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I have a question related to a previous question posted here Static field initialization order Suppose I have the following struct, with 2 static members x and y (templated types themselves)

#include <iostream>

using namespace std;

template <typename T>
struct Foo
    static T x;
    static T y;
         cout << "x = " << x << endl;
         cout << "y = " << y << endl;

template <typename T>
T Foo<T>::x = 1.1f;

template <typename T>
T Foo<T>::y = 2.0 * Foo<T>::x;

int main()
    Foo<double> foo;


x = 1.1 
y = 2.2

I initialize x and y above main(), and you can see that y depends on x, so it better be that x is initialized first.

My questions:

  1. At the point of initialization, the types of x and y are still unknown, so when are they really initialized? Are the static members actually initialized after the template instantiation Foo<double> foo; in main()?
  2. And if yes, the order of declarations of x and y seems not to matter, i.e. I can first declare y then x (both in the struct and in the static initialization) and still get the correct output, i.e. the compiler knows somehow that y is dependent on x. Is this a well defined behaviour (i.e. standard-compliant)? I use g++ 4.8 and clang++ on OS X.


share|improve this question
I deleted my answer, you probably require someone with more standardese knowledge, sorry! –  user657267 May 24 at 3:58
@user657267 no problem, I am extremely curious about an answer actually, as I cannot find a satisfactory one anywhere. –  vsoftco May 24 at 4:01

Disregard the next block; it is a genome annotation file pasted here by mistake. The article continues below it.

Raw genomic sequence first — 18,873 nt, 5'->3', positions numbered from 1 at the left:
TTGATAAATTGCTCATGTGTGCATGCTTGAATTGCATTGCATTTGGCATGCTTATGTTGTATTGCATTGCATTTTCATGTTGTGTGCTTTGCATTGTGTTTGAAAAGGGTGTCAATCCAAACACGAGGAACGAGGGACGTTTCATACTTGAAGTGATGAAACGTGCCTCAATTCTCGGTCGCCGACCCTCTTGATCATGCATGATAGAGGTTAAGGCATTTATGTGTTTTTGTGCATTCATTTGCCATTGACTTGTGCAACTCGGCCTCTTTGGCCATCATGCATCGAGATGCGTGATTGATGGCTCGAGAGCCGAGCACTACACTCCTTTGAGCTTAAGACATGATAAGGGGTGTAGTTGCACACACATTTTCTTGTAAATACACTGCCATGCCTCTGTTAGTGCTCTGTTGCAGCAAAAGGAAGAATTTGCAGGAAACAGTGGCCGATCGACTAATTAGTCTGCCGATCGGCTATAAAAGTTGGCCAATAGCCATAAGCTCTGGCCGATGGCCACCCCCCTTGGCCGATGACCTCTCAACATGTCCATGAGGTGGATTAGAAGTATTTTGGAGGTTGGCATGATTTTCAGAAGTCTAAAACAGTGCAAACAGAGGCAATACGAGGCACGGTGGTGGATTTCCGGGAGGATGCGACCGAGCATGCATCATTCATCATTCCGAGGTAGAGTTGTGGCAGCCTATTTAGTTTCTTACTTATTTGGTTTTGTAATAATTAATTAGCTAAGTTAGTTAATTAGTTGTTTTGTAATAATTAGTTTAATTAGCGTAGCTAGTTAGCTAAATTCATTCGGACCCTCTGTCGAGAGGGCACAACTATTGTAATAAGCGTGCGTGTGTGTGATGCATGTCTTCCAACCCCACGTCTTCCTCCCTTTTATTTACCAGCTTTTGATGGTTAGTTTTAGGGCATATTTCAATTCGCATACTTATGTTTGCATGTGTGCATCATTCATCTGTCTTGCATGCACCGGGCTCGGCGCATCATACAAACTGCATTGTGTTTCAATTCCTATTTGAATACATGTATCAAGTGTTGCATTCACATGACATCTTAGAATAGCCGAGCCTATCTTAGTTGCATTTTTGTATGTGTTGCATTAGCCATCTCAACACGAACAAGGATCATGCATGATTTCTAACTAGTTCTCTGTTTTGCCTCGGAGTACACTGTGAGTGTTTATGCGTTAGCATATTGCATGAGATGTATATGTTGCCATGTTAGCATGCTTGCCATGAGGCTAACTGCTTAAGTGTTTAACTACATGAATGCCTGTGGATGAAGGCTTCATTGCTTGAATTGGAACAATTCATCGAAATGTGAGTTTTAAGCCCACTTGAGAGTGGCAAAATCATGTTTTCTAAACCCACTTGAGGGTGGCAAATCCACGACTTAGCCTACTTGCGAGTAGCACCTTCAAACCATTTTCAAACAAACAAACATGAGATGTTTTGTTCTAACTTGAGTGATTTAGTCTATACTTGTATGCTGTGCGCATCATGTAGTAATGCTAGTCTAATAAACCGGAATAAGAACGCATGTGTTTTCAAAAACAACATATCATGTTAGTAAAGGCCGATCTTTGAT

1 Answer 1

up vote 2 down vote accepted

This code is safe because Foo<double>::x has constant initialization, but Foo<double>::y has dynamic initialization.


Constant initialization is performed:

  • ...

  • if an object with static or thread storage duration is not initialized by a constructor call and if every full-expression that appears in its initializer is a constant expression.

Together, zero-initialization and constant initialization are called static initialization; all other initialization is dynamic initialization. Static initialization shall be performed before any dynamic initialization takes place.

On the other hand, if you had:

double tmp = 1.1;

template <typename T>
T Foo<T>::x = tmp;

template <typename T>
T Foo<T>::y = 2.0 * Foo<T>::x;

that code would not be "safe" - Foo<double>::y could end up being either 2.2 or 0.0 (assuming nothing else modifies tmp during dynamic initializations).

share|improve this answer
Ok, thanks much for clarifying this part, +1. However, how does the line template <typename T> T Foo<T>::x = 1.1f; really work? The type is not known at the declaration, is the static member initialized by a float by default, regardless of T? Or is it really initialized only after Foo<double> foo;? This is the part that puzzles me the most. –  vsoftco May 24 at 4:10
When the compiler sees Foo<double>, it instantiates the class only to determine the names and types of all the class's members. Then Foo<double> foo; uses a default constructor, so the function definition for Foo<double>::Foo() is instantiated. That definition uses members x and y, so the member definitions for Foo<double>::x and Foo<double>::y are instantiated. The compiler sets up permanent objects for them with initial value and/or code to do the initialization. The initialization actually happens when the program is executed. –  aschepler May 24 at 4:21
Ok, makes perfect sense now! Thanks! –  vsoftco May 24 at 4:23

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